The film also sports a distinct and unique look accompanied by a cannily chosen soundtrack.  Director of Photography Jong Lin follows the action smoothly from the inside whether covering a football match or traditional Indian engagement party.  The Bhamras' neighborhood of semi-detached homes is dwarfed by the jets which anticipate far-flung family.  Production designer Nick Ellis creates a beautiful mix of India and middle-class Britain for the interior of the Bhamras' home, while festive wedding lights delineate the exterior like a runway.  Editor Justin Krish makes montage seem fresh, moving the action along, and brilliantly cross cuts the film's dual climax.  The film's soundtrack also crosses generations and cultures, including covers of Tom Jones's "She's a Lady" (for a football practice sequence) and Indian pop music

"Bend It Like Beckham" is a sheer delight.  It won't leave you feeling bad about feeling so genuinely good.

A-

Robin:
Jess Bharma (Parminder Nagra), the daughter of a traditional Sikh couple transplanted to England, is an ace on the soccer field, at least when she plays among her male friends. She is also a huge fan of British football great David Beckham, but, as she approaches the age of marriage, her parents forbid her to play the game and learn to cook the perfect chapatti. An English girl, Jules Paxton (Keira Knightley), sees Jess's remarkable potential and invites her to try out for an amateur girl's team. Jessie agrees and joins the Hounslow Harriers but must hide her secret life from her mother and father if she wants to "Bend It Like Beckham."

Advertising blurbs of "a real crowd pleaser" and "the feel good movie of the year" would suit "Bend It Like Beckham," but the real question is: Is it a critic pleaser? The film, with its positive girl-be-all-you-can-be message, definitely has what it takes to garner popular appeal. The surprise is that it is such a deftly handled, richly cast and crafted film that the critics, normally a curmudgeonly group of folks, will also come out feeling good.

There is nothing all too original in the story of a young, aspiring athlete breaking with family tradition to seek her own life. What makes "Beckham" special is the marvelous, intelligent way the story, by helmer Gurinder Chadha, Guljit  Bindra and Paul Mayeda Berges, takes its basic premise and weaves in multiple cultures, functional families (it is a pleasure to see family life depicted as normal instead of dysfunctional), healthy ambitions, humor, friendship and desire to do one's best.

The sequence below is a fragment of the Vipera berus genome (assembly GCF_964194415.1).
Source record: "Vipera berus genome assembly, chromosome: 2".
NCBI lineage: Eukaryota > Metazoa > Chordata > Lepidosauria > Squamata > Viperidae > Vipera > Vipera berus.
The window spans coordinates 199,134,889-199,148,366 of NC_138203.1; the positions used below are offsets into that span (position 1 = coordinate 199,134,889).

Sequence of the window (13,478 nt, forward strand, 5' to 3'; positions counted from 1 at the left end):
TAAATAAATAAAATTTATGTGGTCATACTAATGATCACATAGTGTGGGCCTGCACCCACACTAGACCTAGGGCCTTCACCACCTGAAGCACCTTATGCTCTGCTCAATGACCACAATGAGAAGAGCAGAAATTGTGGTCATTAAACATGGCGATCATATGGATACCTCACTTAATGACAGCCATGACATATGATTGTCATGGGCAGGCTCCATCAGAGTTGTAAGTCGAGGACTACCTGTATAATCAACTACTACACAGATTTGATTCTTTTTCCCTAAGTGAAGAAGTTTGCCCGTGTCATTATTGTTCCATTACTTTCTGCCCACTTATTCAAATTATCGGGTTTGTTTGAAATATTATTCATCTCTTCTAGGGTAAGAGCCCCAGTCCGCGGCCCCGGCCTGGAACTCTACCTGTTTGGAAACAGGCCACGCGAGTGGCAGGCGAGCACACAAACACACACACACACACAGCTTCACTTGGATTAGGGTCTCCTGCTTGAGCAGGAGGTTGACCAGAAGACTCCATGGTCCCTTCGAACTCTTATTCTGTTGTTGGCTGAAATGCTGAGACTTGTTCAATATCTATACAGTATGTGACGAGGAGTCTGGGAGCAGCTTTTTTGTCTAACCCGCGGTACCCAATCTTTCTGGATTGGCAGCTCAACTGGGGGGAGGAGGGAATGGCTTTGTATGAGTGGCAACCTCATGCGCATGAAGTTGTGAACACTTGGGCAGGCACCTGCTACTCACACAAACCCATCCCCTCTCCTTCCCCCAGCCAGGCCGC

The cast is easily one of the best ensembles of the year. Petite Parminder Nagra lends Jess a wide-eyed wonder as she comes to realize that her gift for football is not something that she has to give up because family "tradition" dictates it. She is at the cusp of her life where she can either pursue her dreams or succumb to the will of her parents to be a good Sikh wife. Newcomer Nagra displays the physical ability on the field and acting ability when off to make Jess an eminently likable character.

Keira Knightley is pretty and perky as Jules and provides the physical contrast to Jess. Mentally, though, they are of like mind in their love for their sport and their mutual interest in their coach, Joe (Jonathan Rhys Meyers), even though the team rules make him strictly off limits. Joe is a fully developed character who has the hots for Jess but understands his responsibilities to his job and the team. Bollywood superstar Anupam Kher makes his English language feature debut and positively anchors the film as Jess's father. He, too, once loved a sport, cricket, but gave it up when he moved to England because of racial prejudice. His Mr. Bharma is conflicted between helping his daughter avoid his mistakes and protecting her from such life disappointments.

Archie Panjabi wonderfully plays the tarty sister, Pinky, who is perfectly willing to follow the family traditions and be a loyal Indian wife as longs as she is a pampered Indian wife. She understands her sister's needs but is not willing to jeopardize her own life for soccer. Juliet Stevenson (who so stole the show as the wicked school marm in "Nicholas Nickleby") is funny as Jules's mother Paula, a lady who doesn't understand football, fears her daughter is a lesbian but really wants to be a supportive mom. Shaheen Khan is terrific as the traditional Indian mother who expects her daughters to walk the same path as she. Even background characters, like Jess's cousin Tony (Ameet Chana), are rendered as real people.

The dynamic combo of well-crafted production, a smart script and wonderful ensemble cast makes "Bend It Like Beckham" a special film that will (and deserves to have) appeal to a broad demographic. There are solid teen values, positive family influence, wry and touching humor and just an all-around good story. I give it an A-.